Trends Watch: Distressed Real Estate
May 28, 2020
By Elana Margulies-Snyderman
EisnerAmper’s Trends Watch is a weekly entry to our Alternative Investments Intelligence blog, featuring the views and insights of executives from alternative investment firms. If you’re interested in being featured, please contact Elana Margulies-Snyderman.
This week, Elana talks with Christopher Johnson, Managing Partner, Tailor Ridge Capital.
What is your outlook for alternative investments?
I think alternative investments will remain attractive for some time. Dispersion makes alpha generation “easier” and considering the wide range of potential outcomes for the economy, including some very dark scenarios, just being long the stock market does not seem that interesting with the S&P500 above 2,900 again (In late March, that case was easier to make). Opportunistic strategies that can act as liquidity providers should do well for some time.
What are the greatest opportunities you see and why?
In our space specifically we’re seeing liquidity dry up between banks going risk-off and competitors worrying about their balance sheets. We see this as a great opportunity to pick and choose good deals in a way that was more challenging in a late cycle, competitive environment. The risk-adjusted potential returns have certainly improved and we think great opportunities will abound for some time. We typically fund distressed real estate transactions, so if things get bad our universe actually expands.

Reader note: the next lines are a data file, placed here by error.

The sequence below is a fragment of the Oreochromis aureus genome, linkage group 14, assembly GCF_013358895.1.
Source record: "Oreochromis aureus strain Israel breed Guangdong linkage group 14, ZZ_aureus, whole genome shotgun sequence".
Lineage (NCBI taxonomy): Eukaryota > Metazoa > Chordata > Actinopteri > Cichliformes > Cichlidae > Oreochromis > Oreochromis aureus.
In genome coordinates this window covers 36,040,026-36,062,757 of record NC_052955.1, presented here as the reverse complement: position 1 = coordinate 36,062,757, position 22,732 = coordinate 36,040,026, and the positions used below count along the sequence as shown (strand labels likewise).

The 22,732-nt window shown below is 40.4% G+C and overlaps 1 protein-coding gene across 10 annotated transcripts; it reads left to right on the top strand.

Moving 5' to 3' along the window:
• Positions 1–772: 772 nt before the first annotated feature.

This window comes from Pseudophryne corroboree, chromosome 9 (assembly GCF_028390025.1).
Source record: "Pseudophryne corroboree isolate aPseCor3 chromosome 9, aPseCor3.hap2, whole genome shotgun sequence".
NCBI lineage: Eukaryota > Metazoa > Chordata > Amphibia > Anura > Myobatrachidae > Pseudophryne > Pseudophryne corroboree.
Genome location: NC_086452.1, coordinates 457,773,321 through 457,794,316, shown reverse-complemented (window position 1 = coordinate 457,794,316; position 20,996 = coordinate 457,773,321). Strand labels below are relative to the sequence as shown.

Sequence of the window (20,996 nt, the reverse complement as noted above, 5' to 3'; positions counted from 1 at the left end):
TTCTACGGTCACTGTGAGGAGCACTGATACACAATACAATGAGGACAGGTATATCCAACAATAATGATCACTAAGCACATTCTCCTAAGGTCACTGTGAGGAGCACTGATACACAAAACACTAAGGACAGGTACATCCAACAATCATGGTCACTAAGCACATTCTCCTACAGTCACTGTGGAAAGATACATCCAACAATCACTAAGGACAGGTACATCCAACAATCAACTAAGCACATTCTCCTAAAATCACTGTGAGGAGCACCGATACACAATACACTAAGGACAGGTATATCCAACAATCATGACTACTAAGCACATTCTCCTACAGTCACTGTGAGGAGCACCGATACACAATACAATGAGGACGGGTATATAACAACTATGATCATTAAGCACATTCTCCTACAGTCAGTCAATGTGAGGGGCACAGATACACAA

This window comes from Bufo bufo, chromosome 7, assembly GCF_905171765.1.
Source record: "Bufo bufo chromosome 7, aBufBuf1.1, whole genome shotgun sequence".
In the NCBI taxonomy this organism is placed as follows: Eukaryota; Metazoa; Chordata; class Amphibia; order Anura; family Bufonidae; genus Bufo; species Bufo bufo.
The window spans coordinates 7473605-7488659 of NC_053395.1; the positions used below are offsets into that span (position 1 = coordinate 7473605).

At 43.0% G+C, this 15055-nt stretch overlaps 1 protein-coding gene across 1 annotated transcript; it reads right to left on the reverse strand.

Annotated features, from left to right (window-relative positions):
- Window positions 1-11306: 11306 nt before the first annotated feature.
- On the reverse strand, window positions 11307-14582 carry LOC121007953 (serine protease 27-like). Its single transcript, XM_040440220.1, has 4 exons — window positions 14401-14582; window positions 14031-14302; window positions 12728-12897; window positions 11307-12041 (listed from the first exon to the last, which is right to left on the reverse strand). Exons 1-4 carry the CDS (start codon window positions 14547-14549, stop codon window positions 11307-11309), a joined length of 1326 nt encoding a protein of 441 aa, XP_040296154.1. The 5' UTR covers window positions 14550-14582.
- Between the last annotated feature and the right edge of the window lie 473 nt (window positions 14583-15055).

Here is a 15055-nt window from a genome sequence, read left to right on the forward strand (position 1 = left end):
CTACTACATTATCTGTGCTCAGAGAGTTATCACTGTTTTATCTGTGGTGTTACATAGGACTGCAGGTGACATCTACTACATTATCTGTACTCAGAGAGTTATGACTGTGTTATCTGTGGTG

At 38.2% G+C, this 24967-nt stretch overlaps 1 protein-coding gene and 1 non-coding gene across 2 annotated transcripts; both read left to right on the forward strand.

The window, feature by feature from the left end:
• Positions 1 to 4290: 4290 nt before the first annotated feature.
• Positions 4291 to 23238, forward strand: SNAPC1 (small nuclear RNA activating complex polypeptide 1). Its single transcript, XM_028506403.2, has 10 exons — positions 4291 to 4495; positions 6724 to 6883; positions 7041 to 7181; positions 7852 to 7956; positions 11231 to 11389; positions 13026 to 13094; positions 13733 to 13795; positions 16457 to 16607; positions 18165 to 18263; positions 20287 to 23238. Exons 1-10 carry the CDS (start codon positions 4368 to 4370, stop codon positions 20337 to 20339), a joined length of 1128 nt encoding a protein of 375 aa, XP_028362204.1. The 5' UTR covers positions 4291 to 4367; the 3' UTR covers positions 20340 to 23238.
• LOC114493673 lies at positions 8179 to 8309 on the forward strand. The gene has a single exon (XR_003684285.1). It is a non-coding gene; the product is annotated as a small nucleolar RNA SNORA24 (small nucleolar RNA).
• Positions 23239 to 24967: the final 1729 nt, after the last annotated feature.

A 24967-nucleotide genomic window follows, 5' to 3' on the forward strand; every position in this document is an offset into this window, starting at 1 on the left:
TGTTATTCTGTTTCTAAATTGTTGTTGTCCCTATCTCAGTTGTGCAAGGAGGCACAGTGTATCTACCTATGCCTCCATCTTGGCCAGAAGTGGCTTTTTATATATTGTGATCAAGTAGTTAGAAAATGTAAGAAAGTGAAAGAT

What are the greatest challenges you face and why?
In terms of our strategy, we’re actually very excited about the opportunity set, although this is clearly a time to be cautious. We are a lender, so our upside is capped and while we’re capable of taking over collateral, we try to avoid having to do so. The biggest challenge right now is raising capital for a new fund, as many allocators are either raising cash or allocating to existing managers during these uncertain times.
What keeps you up at night?
I think there is a very real possibility that households and market participants are underestimating the risks of negative outcomes: 70% of the U.S. economy is the U.S. consumer, and it is plausible that lingering high unemployment and more problems with COVID-19 could do long-lasting damage to consumer confidence and behavior. Combine that with record debt levels at every level of society and we could be facing a very unpleasant deflationary period with high unemployment, lots of insolvencies and below-trend growth. While our strategy can cope with such an environment, we would obviously prefer to see a different outcome both from a business and a societal perspective and I’d be lying if I said that did not keep me up at night from time to time.
The views and opinions expressed above are of the interviewee only, and do not/are not intended to reflect the views of EisnerAmper.